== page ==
Foreigners from first world countries commenting critically on the human rights situation in less developed countries are not always welcomed, particularly by the governments in question. Both Peru and Colombia are concerned about their international reputations and defensive on the issue of human rights following a number of very critical reports from organizations such as Amnesty International, the OAS, etc. In fact, the night before we left Canada, CBC news reported that a Canadian human rights activist had just been detained in Peru. We knew that both governments were aware that we were coming, as the Peruvian embassy in Canada had already called to enquire about the nature of our mission and our perspective on Peru, so we tried to present our mission as constructive and positive, as opposed to confrontational and negative. In general, we were well received by the government representatives we met with in both countries. Although many of our local partners had received death threats or been otherwise harassed, we felt that as international observers we would be relatively safe in countries that were concerned about their international image. Because our international status gave us greater protection than that enjoyed by local human rights activists, we felt an obligation to find out as much as possible about human rights abuses, and to publicize our findings as widely as possible.
The two weeks we spent in South America were intense, both in terms of the number of hours we spent in meetings, and the incredible amount of new information we were bombarded with each day. Evenings were spent discussing, analyzing and recording the experiences of the day. Adding to this sensory overload was the fact that all the meetings were conducted in Spanish and took place in an unfamiliar cultural context. The meetings we had with torture victims, prisoners, and relatives of the disappeared were emotionally demanding and draining. In addition, the trip involved a fair amount of physical displacement-my travel itinerary included 13 flights in 16 days. Somehow all six members of the delegation managed to survive this gruelling schedule without succumbing to serious illness or major disagreements and we all felt that the concentrated immersion in South American law, society and politics was a worthwhile and rewarding experience.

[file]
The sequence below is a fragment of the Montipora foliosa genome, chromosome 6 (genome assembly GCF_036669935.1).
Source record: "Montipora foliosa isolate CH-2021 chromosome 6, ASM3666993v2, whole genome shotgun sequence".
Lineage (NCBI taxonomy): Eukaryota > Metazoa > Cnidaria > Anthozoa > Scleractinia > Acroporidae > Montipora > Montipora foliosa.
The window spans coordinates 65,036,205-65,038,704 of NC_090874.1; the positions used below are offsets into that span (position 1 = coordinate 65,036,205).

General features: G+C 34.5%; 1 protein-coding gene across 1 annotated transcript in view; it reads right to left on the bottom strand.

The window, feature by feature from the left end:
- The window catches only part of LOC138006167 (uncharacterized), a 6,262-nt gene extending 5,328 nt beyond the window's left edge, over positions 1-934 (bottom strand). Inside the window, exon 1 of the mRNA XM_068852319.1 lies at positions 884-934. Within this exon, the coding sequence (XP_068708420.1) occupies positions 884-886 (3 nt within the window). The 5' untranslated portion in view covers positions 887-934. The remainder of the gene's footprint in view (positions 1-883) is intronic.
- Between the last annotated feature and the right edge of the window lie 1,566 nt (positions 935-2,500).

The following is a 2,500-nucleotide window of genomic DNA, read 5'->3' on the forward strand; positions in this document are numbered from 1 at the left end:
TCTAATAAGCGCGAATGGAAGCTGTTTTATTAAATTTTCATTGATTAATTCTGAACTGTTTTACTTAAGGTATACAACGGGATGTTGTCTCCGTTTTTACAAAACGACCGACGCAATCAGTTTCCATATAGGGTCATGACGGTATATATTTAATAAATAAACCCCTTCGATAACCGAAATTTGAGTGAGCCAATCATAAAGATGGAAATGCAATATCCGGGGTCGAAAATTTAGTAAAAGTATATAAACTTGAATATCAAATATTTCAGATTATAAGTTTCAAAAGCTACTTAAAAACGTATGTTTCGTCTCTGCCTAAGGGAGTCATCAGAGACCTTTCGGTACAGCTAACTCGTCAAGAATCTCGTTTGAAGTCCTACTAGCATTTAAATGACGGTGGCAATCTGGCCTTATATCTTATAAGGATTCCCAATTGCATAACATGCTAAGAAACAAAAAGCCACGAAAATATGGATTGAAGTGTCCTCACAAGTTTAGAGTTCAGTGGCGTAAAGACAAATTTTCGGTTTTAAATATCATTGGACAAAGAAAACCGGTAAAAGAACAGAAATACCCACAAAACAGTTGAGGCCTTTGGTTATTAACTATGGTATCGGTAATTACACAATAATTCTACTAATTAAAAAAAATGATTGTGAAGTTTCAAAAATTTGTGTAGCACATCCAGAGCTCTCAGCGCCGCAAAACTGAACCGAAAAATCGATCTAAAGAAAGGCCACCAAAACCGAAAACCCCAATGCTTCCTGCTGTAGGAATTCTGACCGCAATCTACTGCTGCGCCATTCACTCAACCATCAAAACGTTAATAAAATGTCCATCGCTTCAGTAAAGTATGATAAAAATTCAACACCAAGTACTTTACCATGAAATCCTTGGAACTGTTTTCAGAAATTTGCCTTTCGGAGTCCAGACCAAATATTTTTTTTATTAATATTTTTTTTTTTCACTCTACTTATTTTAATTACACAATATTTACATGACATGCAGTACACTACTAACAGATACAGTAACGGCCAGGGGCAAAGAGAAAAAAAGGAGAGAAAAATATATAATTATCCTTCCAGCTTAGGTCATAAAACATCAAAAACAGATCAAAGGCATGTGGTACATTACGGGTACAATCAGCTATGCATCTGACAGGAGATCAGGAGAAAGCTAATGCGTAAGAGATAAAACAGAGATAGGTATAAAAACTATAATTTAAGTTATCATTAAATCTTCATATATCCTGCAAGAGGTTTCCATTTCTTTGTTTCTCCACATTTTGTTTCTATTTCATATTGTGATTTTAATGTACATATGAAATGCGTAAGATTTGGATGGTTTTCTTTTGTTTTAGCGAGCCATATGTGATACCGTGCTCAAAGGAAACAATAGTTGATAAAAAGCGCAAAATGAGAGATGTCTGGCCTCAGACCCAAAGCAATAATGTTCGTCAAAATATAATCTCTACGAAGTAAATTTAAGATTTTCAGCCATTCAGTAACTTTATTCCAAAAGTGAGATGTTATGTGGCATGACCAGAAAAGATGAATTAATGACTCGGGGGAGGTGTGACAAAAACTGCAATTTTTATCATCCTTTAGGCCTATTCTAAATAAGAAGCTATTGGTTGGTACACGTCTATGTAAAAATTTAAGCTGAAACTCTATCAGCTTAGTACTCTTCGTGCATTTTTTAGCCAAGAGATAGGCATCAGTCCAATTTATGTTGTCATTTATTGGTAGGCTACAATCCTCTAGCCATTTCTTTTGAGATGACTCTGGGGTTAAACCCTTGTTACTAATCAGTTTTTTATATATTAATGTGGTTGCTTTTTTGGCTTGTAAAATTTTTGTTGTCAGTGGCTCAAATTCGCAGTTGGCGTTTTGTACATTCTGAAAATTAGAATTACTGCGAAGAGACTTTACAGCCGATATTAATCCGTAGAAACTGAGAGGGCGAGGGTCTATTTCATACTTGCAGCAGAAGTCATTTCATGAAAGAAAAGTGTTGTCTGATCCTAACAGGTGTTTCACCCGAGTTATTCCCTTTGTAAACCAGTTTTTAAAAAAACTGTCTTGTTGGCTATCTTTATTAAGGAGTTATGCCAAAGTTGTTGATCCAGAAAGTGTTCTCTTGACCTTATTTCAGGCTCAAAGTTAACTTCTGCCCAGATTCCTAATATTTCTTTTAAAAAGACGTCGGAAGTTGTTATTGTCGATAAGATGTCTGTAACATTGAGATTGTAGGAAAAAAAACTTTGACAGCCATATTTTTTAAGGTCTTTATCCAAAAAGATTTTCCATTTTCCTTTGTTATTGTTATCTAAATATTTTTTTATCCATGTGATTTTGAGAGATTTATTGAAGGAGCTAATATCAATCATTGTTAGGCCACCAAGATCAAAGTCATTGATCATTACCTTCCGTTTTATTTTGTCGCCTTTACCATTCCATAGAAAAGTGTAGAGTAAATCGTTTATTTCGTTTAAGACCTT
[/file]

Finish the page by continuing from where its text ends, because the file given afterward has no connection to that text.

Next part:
We returned from Lima on an overnight flight to Washington, via Miami, arriving the next morning. We had a few hours to recover from the journey and prepare for a scheduled appearance before the Interamerican Human Rights Commission of the Organization of American States (OAS). The presentation to the OAS went well, and was the first opportunity to report on our findings and work towards our objective of increasing international awareness of the human rights situation in both Colombia and Peru so as to bring international pressure to bear on both governments.
The Mission’s Findings
Our main conclusion was that there are serious human rights abuses in both countries, many of which are perpetrated or condoned by the state. The most serious abuse is the violation of the right to life. As well, there are severe limitations on the right to liberty, the right to be free from torture, the right to be presumed innocent, and the right to due process.
In Colombia, paramilitary activity, hired killers, a culture of violence, military abuses, and some terrorist and drug cartel activity have resulted in a tripling of the murder rate in the last decade to the current level of 30,000 murders per year. Of the more than 4,000 politically-motivated killings which take place each year, most of which are committed by state security forces, less than three per cent result in punishment. Paramilitary activity, initially encouraged by the military and only outlawed in 1989, is increasing, as more and more groups take the law into their own hands and enact private “justice”, including the phenomenon known as “social cleansing” in which street children, beggars, prostitutes, homosexuals, and other “disposables” are systematically murdered. The special “public order” justice system, initially designed to combat terrorism, is being increasingly used against unionists, populist organizations and community leaders to stifle social dissent. This special regime involving “faceless judges” overrides due process guarantees, permits incommunicado detention (during which torture is common), and restricts rights to counsel or to a fair trial.